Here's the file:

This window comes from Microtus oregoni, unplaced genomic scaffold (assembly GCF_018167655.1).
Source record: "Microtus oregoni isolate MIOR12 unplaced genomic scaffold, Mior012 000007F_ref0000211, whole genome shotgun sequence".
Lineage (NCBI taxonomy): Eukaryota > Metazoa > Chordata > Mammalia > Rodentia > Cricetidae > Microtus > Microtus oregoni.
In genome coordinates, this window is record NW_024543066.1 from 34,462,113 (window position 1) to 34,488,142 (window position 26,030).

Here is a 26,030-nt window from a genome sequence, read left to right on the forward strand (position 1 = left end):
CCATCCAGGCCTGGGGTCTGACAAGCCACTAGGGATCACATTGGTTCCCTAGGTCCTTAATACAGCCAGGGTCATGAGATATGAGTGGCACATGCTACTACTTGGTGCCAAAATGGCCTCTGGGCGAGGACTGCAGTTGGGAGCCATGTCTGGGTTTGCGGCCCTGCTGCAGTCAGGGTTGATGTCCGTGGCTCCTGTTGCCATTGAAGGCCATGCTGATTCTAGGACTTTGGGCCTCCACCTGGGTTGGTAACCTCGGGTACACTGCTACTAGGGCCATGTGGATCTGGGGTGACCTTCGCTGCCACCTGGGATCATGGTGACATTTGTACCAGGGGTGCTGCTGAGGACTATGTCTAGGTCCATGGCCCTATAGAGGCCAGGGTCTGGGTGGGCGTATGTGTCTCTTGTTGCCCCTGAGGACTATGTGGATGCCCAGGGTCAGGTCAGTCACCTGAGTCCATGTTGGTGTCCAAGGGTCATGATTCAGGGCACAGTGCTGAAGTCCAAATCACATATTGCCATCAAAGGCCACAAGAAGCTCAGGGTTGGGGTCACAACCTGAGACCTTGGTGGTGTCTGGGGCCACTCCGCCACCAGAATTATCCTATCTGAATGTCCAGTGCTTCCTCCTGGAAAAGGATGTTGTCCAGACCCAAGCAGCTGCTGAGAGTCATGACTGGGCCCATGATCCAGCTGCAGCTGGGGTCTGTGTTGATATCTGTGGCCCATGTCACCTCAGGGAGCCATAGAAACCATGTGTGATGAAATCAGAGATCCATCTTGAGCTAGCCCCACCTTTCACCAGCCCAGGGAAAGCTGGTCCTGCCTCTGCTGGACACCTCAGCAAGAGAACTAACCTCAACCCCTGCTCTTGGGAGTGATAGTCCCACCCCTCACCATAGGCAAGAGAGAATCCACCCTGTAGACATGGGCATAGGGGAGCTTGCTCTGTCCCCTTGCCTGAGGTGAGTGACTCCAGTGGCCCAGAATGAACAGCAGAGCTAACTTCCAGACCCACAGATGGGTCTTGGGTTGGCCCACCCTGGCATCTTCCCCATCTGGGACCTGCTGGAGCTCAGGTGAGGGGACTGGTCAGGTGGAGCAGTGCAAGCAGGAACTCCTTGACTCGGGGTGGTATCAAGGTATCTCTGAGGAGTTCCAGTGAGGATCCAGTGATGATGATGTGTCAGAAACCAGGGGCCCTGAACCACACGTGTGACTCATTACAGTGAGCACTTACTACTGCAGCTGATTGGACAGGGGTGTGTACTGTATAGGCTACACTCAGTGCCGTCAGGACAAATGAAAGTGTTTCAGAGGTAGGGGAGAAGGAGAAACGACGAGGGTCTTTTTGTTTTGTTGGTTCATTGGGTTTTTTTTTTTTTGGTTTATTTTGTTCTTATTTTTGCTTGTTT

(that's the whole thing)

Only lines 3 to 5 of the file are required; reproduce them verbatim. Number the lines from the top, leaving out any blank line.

Lineage (NCBI taxonomy): Eukaryota > Metazoa > Chordata > Mammalia > Rodentia > Cricetidae > Microtus > Microtus oregoni.
In genome coordinates, this window is record NW_024543066.1 from 34,462,113 (window position 1) to 34,488,142 (window position 26,030).

Here is a 26,030-nt window from a genome sequence, read left to right on the forward strand (position 1 = left end):